Last May Administrator Larry Kruse had the opportunity to travel to Boryspil, Ukraine as part of a Local Government Civic Leadership Exchange Program.
The team of Minnesota officials included: Mayor of Hopkins Eugene Maxwell and his wife Ilene; Molly Parks, former Sunfish Lake Mayor; James Brimeyer, member of the Metropolitan Council; Sara Folstad, Renville County Administrator; Former City Manager Richard Fursman his wife Irina, with daughter and college sophomore, Elizabeth.
Kruse submitted this column about his experience in the Ukraine:
The Ukraine/Minnesota Local Government Exchange Program was developed and coordinated to advance the skills, and build capacity of local government officials in Ukraine and Minnesota through emergence in open government practices. In the Ukraine, I had the opportunity to exchange ideas within the context of another culture, while building relationships with my new Ukrainian friends and ironically, with my Minnesota team members. Following the weeklong intense formal program, I and three other team members then traveled overnight by train to Yalta, to further explore the Ukrainian way of life in preparation for our counterparts’ return visit.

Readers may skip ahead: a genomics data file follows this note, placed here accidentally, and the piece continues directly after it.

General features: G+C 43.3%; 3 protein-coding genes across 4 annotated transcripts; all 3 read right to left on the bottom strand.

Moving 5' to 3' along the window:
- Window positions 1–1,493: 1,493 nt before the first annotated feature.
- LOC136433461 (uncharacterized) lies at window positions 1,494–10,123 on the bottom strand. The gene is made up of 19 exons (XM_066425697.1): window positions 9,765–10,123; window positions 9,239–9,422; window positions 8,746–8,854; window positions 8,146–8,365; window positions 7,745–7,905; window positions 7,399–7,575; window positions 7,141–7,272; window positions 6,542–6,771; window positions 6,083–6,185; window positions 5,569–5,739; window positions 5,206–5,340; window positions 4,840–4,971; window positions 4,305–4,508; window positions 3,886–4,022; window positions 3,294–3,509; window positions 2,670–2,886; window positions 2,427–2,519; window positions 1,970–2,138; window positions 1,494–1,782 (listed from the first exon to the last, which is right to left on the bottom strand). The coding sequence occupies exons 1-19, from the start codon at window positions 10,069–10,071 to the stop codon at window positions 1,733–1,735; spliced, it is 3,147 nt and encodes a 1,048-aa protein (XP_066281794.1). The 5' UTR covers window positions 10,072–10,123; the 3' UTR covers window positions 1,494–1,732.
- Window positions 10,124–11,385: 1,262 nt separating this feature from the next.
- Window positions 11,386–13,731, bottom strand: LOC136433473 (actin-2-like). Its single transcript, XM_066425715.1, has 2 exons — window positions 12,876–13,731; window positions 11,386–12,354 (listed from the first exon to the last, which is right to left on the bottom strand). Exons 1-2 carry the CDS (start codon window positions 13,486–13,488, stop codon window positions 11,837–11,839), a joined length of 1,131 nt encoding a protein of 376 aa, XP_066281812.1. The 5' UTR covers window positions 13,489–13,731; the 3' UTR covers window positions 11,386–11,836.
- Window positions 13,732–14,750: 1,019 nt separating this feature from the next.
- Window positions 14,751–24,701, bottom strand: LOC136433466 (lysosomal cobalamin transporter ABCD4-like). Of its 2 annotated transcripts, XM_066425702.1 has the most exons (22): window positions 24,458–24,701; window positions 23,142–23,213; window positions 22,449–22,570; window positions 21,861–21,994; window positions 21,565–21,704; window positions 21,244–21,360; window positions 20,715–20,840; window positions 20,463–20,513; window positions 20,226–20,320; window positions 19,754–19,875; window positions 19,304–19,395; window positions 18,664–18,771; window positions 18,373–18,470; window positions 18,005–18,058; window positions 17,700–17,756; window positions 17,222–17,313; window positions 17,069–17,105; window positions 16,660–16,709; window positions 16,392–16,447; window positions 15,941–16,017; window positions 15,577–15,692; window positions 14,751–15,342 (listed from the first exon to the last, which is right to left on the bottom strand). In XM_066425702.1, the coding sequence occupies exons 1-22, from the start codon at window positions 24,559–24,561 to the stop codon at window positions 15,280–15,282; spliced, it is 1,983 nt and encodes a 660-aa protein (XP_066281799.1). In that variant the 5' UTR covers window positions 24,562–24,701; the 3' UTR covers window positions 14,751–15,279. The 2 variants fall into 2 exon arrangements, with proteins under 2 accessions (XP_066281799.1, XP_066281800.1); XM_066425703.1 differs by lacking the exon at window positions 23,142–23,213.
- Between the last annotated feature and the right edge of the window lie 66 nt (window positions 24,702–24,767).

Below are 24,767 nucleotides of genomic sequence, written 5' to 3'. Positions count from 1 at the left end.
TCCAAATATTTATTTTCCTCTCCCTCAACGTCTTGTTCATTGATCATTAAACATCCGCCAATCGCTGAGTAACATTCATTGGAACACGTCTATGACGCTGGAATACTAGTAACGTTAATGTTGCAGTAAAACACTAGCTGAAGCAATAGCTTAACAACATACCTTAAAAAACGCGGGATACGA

We arrived after a 15-hour journey from Minneapolis to the Boryspil International Airport. The area is shaking off a hangover of the drab Soviet look and feel with a major terminal and runway expansion that will rival the best airports in Europe and America. Leaving the airport, the roads where busy with a mix of old small boxy cars from the early Russian days and newer BMWs and Audis. I quickly learned that having a car is still a luxury many cannot afford.
About half of us stayed with host families, who were either employees or elected officials. The others stayed in a rather plush, bed-and-breakfast-type of rural hotel.